A Shabbat Zachor to Remember: Netanyahu's Advisers in Ottawa
Prime Minister Binyamin Netanyahu’s senior advisers had a unique Shabbat last week during their last in Canada’s capital, Ottawa, where Netanyahu met with Prime Minister Stephen Harper. Arutz Sheva's Hezki Ezra, who covered Netanyahu's visit to North America, reported all the details.
The advisers, including National Security Adviser Major General (res.) Yaakov Amidror, bureau chief Gil Sheffer, spokesman Mark Regev and Cabinet Secretary Zvi Hauser, arrived at their hotel in Ottawa on Friday and realized that Shabbat was “Shabbat Zachor.”
Shabbat Zachor is the Sabbath which falls before the holiday of Purim. On this Shabbat, the Jewish people are commanded to turn to the book of Deuteronomy (25: 17-19) for the last part of the Torah reading, called Parshat Zachor, the Portion of Remembrance, although the rest of the Shabbat Torah portion is from the book of Exodus.
Parshat Zachor commands the Jews to “Remember what Amalek did to you…and when you reach the land I have promised you, erase the memory of Amalek from under the heavens”, this referring to an unprovoked attack by the Amalekites on the Israelites after the Exodus from Egypt, in which they first attacked the old and weak who were at the end of the procession of liberated slaves.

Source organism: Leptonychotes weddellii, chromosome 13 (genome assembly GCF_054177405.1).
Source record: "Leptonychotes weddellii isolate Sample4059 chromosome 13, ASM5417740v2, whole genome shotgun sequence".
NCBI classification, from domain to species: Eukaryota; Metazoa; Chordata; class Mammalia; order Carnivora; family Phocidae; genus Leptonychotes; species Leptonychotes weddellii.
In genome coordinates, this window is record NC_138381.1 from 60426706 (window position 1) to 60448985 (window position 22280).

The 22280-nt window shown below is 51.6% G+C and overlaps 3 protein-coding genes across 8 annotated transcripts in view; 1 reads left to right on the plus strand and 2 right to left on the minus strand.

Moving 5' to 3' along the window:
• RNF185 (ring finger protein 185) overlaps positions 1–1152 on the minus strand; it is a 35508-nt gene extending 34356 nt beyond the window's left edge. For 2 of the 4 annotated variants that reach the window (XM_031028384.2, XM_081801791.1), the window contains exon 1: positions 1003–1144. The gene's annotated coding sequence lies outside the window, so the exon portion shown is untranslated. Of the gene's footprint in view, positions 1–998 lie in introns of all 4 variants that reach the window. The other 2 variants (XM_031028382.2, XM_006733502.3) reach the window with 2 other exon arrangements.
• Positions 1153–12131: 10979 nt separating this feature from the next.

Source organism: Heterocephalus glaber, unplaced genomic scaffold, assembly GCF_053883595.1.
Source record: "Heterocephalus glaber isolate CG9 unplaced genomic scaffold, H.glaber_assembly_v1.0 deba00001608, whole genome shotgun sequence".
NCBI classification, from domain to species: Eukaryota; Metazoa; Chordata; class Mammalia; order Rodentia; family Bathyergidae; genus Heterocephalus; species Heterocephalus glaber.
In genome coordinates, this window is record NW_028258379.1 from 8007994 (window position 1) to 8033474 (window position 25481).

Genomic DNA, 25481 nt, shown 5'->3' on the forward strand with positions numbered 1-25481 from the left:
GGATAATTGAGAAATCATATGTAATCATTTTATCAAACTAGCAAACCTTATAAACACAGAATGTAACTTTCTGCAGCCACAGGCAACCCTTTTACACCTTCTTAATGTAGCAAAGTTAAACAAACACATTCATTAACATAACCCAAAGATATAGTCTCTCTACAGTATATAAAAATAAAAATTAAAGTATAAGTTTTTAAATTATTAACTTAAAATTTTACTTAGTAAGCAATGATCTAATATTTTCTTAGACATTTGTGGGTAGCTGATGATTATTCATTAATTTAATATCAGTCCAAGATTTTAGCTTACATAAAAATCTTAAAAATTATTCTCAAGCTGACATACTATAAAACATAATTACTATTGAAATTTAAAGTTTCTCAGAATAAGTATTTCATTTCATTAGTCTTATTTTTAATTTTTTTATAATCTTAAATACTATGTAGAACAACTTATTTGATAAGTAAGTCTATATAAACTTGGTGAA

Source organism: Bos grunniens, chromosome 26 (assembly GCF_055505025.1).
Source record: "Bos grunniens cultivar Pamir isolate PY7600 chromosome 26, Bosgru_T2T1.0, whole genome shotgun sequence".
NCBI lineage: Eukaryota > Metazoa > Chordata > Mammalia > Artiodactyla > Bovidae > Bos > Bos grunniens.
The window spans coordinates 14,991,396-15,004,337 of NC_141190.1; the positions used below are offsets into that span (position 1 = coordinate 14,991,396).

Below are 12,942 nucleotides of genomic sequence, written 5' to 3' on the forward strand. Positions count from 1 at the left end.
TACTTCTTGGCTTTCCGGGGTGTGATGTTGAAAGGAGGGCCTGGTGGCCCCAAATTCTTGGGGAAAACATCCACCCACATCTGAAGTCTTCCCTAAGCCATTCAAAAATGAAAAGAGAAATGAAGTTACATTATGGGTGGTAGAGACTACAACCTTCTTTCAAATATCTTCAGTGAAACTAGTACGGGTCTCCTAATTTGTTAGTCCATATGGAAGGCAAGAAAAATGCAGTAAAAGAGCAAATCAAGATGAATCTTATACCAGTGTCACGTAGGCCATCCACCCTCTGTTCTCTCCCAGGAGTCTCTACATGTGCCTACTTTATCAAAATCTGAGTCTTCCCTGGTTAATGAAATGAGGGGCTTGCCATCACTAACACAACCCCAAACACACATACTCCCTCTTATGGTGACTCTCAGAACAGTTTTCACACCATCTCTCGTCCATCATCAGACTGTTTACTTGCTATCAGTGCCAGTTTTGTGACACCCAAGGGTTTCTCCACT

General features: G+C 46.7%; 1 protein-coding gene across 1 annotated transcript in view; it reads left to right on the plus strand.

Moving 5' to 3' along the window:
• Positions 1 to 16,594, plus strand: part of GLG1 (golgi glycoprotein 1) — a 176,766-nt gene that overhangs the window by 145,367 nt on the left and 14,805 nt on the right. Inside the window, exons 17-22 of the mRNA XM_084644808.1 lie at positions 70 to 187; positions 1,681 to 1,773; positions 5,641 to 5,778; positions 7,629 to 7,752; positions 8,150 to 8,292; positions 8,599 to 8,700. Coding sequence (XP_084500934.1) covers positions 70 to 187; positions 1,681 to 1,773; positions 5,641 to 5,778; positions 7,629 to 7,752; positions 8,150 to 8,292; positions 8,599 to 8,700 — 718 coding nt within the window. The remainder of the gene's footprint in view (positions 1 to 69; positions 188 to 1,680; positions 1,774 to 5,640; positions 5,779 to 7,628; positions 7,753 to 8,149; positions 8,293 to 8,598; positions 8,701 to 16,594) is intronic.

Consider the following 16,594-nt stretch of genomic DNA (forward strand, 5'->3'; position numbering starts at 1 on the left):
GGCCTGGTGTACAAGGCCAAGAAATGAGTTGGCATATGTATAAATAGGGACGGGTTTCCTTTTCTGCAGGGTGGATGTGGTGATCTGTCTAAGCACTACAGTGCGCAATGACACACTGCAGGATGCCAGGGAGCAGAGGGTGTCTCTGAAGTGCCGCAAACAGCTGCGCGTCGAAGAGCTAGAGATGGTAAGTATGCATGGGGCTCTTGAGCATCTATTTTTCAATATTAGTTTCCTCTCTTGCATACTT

The wicked Haman, who sought to destroy the Jewish people throughout the Persian Empire, as told in the Book of Esther which is read on Purim, was an Amalekite.
It is incumbent on every Jew to hear these verses on Shabbat Zachor. For the reading, the congregation rises, in respect for this being a direct commandment in the Torah, and concentrates on hearing every word. Many synagogues in Israel repeat the reading several times, using the varying melody and pronunciation of those present, whether Ashkenazi, Sephardi, Yemenite, Dutch - or even American-accented Hebrew, to be sure that every word is understood. (For an explanation of the commandment, click here).
The PM's advisers, cognizant of this commandment, quickly located and contacted Chabad representatives in Ottawa, who provided them with kosher food, a Torah scroll and ten men to make up a minyan (prayer quorum) as they were too far from a synagogue to walk to services.
On Shabbat morning, the advisers took part in prayer services. General Amidror, an observant Jew, was invited to read the Haftarah, the reading from Prophets which follows the Torah portion.. On Shabbat Zachor it is the account of King Saul’s war against Amalek, as told in the Book of I Samuel.
Amidror told the worshippers that it had been 15 years since he was last honored by being invited to read the Haftarah at his neighborhood synagogue.